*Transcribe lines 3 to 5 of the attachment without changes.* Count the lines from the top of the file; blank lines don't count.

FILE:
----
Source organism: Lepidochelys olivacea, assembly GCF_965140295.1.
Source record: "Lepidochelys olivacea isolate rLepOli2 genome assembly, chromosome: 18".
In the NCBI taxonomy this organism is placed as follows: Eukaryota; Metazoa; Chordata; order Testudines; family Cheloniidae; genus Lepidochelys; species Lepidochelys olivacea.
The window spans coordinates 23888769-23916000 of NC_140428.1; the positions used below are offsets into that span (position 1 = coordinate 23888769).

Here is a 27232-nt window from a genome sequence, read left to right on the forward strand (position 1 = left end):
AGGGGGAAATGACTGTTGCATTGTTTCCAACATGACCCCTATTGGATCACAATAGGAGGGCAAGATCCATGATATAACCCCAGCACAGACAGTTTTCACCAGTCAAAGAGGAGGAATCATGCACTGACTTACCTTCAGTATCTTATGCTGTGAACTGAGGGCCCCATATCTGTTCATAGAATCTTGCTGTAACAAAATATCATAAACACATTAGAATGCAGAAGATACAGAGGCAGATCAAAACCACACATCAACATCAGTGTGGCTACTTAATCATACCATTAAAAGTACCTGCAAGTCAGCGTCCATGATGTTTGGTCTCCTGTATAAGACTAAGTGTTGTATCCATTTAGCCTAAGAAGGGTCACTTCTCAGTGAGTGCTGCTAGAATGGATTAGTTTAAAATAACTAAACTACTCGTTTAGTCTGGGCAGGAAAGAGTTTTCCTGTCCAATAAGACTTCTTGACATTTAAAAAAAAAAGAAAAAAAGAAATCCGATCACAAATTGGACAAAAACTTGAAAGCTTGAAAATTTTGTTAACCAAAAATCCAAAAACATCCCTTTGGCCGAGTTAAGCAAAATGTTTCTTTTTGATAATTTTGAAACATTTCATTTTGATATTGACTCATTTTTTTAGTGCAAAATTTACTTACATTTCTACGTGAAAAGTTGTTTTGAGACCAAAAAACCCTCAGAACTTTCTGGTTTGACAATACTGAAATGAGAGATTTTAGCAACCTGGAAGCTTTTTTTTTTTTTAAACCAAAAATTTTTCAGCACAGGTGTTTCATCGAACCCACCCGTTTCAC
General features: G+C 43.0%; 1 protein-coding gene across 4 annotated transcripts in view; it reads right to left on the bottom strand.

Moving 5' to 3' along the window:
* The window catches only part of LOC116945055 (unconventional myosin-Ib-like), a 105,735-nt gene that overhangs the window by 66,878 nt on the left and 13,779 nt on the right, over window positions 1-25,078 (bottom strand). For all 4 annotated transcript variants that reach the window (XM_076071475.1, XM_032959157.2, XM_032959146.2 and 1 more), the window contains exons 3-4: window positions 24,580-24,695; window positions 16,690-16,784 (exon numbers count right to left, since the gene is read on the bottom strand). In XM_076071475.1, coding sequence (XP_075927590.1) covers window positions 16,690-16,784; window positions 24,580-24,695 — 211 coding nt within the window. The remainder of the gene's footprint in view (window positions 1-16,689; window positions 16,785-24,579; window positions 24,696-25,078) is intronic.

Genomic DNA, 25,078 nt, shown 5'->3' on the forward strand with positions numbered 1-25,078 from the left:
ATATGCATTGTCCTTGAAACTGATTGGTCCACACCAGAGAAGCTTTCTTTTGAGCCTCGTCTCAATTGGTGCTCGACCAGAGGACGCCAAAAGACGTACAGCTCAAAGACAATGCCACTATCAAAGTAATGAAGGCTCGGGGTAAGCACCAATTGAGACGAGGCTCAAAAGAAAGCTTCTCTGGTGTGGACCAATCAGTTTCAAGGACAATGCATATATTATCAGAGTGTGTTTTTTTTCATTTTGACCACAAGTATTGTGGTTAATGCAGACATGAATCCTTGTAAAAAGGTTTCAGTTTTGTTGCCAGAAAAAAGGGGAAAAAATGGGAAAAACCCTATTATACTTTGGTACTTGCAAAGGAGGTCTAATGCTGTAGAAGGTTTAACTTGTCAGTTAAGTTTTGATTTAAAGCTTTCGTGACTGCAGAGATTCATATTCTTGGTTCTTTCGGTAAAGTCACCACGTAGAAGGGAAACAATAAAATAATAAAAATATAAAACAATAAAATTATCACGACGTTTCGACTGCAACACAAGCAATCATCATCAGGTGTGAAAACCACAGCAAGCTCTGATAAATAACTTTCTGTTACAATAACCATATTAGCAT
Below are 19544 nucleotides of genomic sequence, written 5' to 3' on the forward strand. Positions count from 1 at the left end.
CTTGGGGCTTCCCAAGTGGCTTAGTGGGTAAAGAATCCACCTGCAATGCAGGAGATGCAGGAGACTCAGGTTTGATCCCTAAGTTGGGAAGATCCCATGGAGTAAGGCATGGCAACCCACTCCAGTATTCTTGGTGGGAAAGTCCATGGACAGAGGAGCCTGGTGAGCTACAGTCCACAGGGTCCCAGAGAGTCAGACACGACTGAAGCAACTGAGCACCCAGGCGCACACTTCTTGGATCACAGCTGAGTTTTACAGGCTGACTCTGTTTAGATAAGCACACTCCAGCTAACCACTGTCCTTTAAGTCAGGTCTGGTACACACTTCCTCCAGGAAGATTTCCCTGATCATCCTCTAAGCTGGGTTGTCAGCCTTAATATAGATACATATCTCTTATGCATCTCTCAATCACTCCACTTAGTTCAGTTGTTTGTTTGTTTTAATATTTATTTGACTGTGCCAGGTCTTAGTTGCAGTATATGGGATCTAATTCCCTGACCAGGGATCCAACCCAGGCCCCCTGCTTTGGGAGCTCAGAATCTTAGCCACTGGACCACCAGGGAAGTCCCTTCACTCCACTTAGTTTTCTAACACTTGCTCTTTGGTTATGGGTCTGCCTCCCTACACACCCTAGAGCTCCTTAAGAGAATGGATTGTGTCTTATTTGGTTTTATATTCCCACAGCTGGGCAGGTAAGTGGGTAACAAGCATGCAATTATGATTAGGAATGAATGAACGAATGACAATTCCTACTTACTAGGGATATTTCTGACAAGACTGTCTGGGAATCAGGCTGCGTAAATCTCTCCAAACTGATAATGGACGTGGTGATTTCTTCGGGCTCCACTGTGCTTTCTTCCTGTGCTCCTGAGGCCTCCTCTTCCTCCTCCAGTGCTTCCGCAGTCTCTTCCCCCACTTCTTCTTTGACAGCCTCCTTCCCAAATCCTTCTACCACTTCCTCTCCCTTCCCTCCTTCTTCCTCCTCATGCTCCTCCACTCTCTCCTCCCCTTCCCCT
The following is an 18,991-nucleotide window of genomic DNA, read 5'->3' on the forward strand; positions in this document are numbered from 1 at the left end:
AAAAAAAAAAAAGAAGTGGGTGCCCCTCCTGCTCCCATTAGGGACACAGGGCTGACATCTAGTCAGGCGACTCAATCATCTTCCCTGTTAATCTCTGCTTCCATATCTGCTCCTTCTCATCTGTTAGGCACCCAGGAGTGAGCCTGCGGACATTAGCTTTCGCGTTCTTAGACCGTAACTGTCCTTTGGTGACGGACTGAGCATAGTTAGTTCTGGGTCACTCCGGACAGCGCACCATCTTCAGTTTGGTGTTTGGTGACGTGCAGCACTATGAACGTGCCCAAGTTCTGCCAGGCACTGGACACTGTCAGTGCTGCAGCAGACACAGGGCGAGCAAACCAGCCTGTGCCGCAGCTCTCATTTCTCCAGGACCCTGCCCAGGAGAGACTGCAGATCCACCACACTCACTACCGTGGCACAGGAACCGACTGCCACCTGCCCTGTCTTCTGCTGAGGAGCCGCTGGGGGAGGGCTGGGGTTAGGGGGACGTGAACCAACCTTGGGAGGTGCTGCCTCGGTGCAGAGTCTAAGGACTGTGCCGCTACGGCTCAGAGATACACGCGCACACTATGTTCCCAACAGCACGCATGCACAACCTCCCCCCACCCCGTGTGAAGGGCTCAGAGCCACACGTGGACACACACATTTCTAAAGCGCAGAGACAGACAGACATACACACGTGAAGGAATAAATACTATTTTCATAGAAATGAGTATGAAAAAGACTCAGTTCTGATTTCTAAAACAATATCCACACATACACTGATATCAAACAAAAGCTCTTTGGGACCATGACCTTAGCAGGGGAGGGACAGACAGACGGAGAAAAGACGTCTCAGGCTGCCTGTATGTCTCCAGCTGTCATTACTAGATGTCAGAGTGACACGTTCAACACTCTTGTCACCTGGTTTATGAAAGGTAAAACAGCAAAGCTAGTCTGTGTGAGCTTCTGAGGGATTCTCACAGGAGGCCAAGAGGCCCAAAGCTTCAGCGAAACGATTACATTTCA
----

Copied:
In the NCBI taxonomy this organism is placed as follows: Eukaryota; Metazoa; Chordata; order Testudines; family Cheloniidae; genus Lepidochelys; species Lepidochelys olivacea.
The window spans coordinates 23888769-23916000 of NC_140428.1; the positions used below are offsets into that span (position 1 = coordinate 23888769).

Here is a 27232-nt window from a genome sequence, read left to right on the forward strand (position 1 = left end):